Today’s Scam of the day starts when you receive a message on Facebook Messenger that looks like this:

Facebook message with link to fake video.

(image: Sophos)

The message will have a link and what appears to be a video, however, when you click on the link, you are taken to a phony Facebook login page.  If you fall for the scam and type in your username and password, you will have turned over control of your Facebook account to a criminal.  When a criminal gains access to your Facebook account, it enables him or her to be able to send out a wide variety of malwae infected posts and messages that will appear to come from you and therefore be more likely to lure your unsuspecting friends into clicking on the links in the posts and messages thereby downloading a wide variety of dangerous malware such as ransomware or keystroke logging malware that can lead to identity theft.


Remember my motto, “trust me, you can’t trust anyone.”  Whenever you get a Facebook message, email, or text message you can never be sure who is really contacting you.  The “friend” you think is communicating with you may well be a criminal who has managed to hack your friend’s Facebook account, email account or phone and use these accounts to send out phishing messages that lure you into clicking on infected links.  Never click on a link unless you have absolutely confirmed that it is legitimate.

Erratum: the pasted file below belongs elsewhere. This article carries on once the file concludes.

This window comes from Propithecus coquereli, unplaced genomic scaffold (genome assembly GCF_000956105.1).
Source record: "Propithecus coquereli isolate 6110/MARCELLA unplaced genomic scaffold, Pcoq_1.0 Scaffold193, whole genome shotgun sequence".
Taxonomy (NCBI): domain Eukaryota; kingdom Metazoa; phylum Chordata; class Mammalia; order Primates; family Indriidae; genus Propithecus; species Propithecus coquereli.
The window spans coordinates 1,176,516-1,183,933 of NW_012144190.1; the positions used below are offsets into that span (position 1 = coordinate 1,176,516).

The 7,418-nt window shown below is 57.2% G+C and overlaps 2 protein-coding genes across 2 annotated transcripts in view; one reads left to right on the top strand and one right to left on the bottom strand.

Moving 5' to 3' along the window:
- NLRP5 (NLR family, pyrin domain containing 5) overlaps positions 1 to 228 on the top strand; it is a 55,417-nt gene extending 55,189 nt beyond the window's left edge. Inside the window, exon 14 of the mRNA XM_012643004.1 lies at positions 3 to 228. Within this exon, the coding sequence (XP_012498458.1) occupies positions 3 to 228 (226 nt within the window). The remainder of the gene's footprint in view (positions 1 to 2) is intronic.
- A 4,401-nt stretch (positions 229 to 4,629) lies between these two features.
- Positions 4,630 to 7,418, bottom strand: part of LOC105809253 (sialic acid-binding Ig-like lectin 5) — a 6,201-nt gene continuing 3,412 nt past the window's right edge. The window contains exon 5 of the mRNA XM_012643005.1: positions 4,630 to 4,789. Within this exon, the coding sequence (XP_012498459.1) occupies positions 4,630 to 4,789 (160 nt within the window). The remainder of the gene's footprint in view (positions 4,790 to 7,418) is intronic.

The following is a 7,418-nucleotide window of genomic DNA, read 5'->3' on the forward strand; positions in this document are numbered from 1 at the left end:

In the case of this particular Facebook Messenger scam, instead of clicking on the link or providing your user name and password, you should contact your real friend to determine if they sent the message to you.  Additionally, it is always a good idea to use dual factor authentication whenever possible so that if somehow you are tricked into providing your user name and password, the criminal still wouldn’t be able to gain access to your account.   Here is a link to information about setting up dual factor authentication on your Facebook account.

For those of you receiving the Scam of the day through an email, I just want to remind you that if you want to see the ever increasing list of Coronavirus scams go to the first page of the website and click on the tab at the top of the page that indicates “Coronavirus Scams.”  Scamicide has been cited by the New York Times as one of three top sources for information about Coronavirus related scams.

If you are not a subscriber to and would like to receive daily emails with the Scam of the day, all you need to do is sign up for free using this link.